Escape still looked possible when I signed the contract for sale, but by the time of closing mine was the last the title company planned to conduct in-person. The pandemic had hit and shut every door. Following the closing I spent the night in a hotel, solvent but homeless. For a couple of weeks after that I was the guest of a generous friend with a cottage in his San Antonio backyard. From there I moved to an under-the-table sublet in north Austin. That was supposed to be temporary. Remember, back in April of 2020 it was possible to hope the crisis would pass in a few months at the most.

Days in suspension

As we all know, the crisis did not pass. Uruguay, sandwiched between Brazil and Argentina, closed its frontiers. The U.S., with a lying incompetent at the wheel, made everything worse and did everything wrong. Time dragged by.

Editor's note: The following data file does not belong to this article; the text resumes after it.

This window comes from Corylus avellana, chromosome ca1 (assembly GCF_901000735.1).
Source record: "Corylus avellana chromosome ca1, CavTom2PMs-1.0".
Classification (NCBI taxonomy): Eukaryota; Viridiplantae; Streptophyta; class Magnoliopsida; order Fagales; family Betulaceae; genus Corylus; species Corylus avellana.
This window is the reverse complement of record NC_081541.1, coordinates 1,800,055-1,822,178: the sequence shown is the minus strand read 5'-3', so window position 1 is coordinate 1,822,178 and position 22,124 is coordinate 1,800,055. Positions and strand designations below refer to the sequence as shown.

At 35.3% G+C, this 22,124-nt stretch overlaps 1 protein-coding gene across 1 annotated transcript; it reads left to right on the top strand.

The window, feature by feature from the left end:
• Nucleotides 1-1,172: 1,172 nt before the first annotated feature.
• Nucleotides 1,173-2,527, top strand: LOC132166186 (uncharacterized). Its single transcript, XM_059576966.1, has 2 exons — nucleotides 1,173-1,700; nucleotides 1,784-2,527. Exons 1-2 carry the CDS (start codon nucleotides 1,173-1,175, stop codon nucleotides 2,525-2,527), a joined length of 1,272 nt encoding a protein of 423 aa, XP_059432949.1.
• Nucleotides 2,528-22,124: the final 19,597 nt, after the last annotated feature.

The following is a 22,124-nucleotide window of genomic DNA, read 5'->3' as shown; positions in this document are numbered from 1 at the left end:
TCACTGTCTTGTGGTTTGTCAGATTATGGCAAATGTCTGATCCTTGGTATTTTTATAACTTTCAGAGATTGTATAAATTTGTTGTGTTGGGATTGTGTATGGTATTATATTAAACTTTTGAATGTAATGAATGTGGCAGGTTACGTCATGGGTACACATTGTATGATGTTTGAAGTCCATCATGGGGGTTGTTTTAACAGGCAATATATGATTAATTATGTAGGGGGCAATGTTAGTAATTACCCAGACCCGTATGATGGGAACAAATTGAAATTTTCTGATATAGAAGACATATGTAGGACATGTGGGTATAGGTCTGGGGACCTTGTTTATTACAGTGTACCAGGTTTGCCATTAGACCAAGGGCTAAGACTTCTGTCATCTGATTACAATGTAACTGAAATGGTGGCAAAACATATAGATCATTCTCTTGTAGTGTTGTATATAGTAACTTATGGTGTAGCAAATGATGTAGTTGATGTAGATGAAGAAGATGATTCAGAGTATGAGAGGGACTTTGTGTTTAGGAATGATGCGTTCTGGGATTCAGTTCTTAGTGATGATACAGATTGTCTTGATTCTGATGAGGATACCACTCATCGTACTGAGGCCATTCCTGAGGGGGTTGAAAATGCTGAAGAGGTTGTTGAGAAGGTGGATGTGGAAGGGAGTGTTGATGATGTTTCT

Each month put forward the same decision: sign a binding lease on a cheaper alternative or stay in an unaffordable place I could leave without notice. Every month I clung to hope a miracle would happen, and chose to stay. Every month, the rent ate more of the funds for relocation. That was enough fuel on the fire of anxiety all by itself, but it wasn’t all by itself.

The Mighty Scion, the car that carried me back and forth across the United States for over fifteen years, began to fail. Once a model of reliability, it suddenly needed major repair about every six weeks just to keep going—and it had to keep going. Austin is hostile to senior citizens without wheels.

There were other expensive surprises as well. A cracked molar and worsening gum disease tied directly to stress, but that didn’t lessen the co-pays. Those came from money earmarked for moving, just like car repair and a bite of the rent. The lump that had been enough to support a modestly comfortable landing grew ever more modest. Had it not been for immersion in The Song of Worlds I would have surrendered to despair.

A crack in the wall